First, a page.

China’s Economy, Russia’s Production Key Factors in Global Energy Market

China’s Economy, Russia’s Production Key Factors in Global Energy Market

Today’s oil and natural gas markets must deal with a number of wild cards (climate change mandates, rising inflation, possible recession) but the revival of China’s economy and Russia’s oil and gas production and exports are keeping energy forecasters up late at night.

The International Energy Agency (IEA), which represents 31 different countries that are primarily net importers of oil and gas (the U.S. is the only member that is a net exporter), issued its monthly reports this week and China’s petroleum demand and Russia’s exports were center stage.

World oil demand will climb by 2 million barrels per day (b/d) in 2023 to a record 101.9 million b/d because China’s resurgent economy, which is coming out of Covid lockdown, will account for 90 percent of growth, IEA stated.

Russia, one of the largest oil exporters historically, must deal with sanctions placed on its oil and gas sales to other countries.

However, IEA reported Russia’s oil exports in March soared to the highest since April 2020 thanks to surging product flows that returned to levels last seen before Russia invaded Ukraine. Total oil shipments rose by 0.6  million b/d to 8.1 million b/d, with products climbing 450,000 b/d month-over-month to 3.1 million b/d. Estimated oil export revenues rebounded by $1 billion to $12.7 billion but were 43 percent lower than a year ago, according to IEA.

Additionally, extra cuts by OPEC+ will push the world oil supply down 400,000 b/d by the end of 2023, according to IEA’s study. From March-December, gains of 1 million b/d from non-OPEC+ failed to offset a 1.4 million b/d decline from the producer bloc. For the year as a whole, global oil production growth slowed to 1.2 million b/d versus 4.6 million b/d in 2022. Non-OPEC+, led by the US and Brazil, drives the 2023 expansion, rising 1.9 million b/d. OPEC+ is expected to drop by 760,000 b/d.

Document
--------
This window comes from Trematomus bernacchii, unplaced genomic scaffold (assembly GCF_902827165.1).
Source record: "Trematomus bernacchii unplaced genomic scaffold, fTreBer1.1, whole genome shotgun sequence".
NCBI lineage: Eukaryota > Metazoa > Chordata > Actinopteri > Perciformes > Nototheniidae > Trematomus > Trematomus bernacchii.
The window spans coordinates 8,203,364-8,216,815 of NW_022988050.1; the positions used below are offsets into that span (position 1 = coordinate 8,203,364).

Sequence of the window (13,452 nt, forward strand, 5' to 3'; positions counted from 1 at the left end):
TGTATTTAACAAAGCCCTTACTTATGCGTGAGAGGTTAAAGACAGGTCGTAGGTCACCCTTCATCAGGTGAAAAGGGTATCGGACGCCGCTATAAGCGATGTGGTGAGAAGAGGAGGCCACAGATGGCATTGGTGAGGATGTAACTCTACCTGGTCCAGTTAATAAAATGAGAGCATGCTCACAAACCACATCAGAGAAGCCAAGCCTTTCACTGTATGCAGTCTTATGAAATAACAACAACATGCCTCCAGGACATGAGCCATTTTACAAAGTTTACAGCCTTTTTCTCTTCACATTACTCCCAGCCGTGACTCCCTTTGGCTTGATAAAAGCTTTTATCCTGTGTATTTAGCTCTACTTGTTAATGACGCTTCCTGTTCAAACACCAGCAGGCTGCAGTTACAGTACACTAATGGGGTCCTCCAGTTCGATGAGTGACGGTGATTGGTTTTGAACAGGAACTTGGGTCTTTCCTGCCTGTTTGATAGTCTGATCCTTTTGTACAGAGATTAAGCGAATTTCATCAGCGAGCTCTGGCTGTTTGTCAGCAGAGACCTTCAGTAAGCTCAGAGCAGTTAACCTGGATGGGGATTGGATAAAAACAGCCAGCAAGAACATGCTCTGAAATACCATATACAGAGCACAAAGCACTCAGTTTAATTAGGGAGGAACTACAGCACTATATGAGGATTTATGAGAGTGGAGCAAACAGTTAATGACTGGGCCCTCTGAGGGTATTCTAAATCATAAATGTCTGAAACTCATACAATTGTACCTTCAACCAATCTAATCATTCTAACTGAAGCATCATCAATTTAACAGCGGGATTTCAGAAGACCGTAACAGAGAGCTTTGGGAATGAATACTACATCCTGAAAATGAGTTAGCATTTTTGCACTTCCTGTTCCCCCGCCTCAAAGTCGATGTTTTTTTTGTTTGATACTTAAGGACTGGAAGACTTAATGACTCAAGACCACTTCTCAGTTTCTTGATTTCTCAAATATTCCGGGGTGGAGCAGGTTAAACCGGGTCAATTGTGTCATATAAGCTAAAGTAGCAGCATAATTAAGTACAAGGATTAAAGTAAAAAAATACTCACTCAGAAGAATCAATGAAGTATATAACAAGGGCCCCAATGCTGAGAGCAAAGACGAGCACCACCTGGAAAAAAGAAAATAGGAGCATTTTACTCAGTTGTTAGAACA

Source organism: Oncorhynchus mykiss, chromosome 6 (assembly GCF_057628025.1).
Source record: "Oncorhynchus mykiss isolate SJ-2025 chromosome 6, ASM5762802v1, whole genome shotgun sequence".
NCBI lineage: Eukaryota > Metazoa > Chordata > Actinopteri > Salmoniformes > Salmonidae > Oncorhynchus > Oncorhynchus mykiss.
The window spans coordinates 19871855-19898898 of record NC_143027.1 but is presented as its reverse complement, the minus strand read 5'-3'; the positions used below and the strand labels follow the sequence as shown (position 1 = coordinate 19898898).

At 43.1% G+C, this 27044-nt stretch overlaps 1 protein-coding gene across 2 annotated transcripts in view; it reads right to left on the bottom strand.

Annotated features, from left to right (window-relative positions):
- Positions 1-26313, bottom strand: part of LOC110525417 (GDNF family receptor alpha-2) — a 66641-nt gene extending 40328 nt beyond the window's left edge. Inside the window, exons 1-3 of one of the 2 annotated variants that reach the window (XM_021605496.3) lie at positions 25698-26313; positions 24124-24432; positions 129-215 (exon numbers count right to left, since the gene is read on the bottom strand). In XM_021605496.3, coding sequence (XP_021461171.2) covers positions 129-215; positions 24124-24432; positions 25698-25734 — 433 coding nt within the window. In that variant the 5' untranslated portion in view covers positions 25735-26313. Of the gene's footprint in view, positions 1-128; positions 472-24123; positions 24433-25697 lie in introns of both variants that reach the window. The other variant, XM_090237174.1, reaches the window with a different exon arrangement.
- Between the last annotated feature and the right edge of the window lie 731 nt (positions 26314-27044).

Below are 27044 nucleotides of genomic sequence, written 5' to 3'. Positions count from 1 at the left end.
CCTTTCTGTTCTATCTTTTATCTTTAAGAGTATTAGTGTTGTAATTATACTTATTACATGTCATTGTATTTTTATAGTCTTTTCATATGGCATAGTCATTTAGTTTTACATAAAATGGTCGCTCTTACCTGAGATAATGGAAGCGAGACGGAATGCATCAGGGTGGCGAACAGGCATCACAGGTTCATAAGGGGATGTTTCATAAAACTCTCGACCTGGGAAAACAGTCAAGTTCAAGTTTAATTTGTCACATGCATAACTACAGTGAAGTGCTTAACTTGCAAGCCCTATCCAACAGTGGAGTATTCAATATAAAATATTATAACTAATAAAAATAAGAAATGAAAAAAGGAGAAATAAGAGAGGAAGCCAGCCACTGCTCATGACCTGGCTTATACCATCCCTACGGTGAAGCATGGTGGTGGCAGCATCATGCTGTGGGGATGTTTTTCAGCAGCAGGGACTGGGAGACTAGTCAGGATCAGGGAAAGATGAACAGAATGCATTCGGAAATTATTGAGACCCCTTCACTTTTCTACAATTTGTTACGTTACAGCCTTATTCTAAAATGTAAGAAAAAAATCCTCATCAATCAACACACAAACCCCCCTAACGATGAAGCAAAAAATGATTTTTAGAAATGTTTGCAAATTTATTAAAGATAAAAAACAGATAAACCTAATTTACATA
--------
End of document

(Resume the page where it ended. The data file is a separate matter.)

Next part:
OPEC+ supply cuts immediately triggered a $7 per barrel jump in North Sea Dated crude to $85, up nearly $15 from March lows.

West Texas Intermediate traded on the New York Mercantile Exchange has averaged around $80 per barrel during April.

Natural gas, on the other hand, has been hit with an oversupply situation and it has been trading at just over $2 per million British thermal unit, which is down from the $9 range a year ago.

Alex Mills is the former President of the Texas Alliance of Energy Producers.

Author profile

Alex Mills is the former President of the Texas Alliance of Energy Producers. The Alliance is the largest state oil and gas associations in the nation with more than 3,000 members in 305 cities and 28 states.


3 Ways Technology is Going to Shape the Oil and Gas Industry Free to Download Today

Oil and gas operations are commonly found in remote locations far from company headquarters. Now, it's possible to monitor pump operations, collate and analyze seismic data, and track employees around the world from almost anywhere. Whether employees are in the office or in the field, the internet and related applications enable a greater multidirectional flow of information – and control – than ever before.

Related posts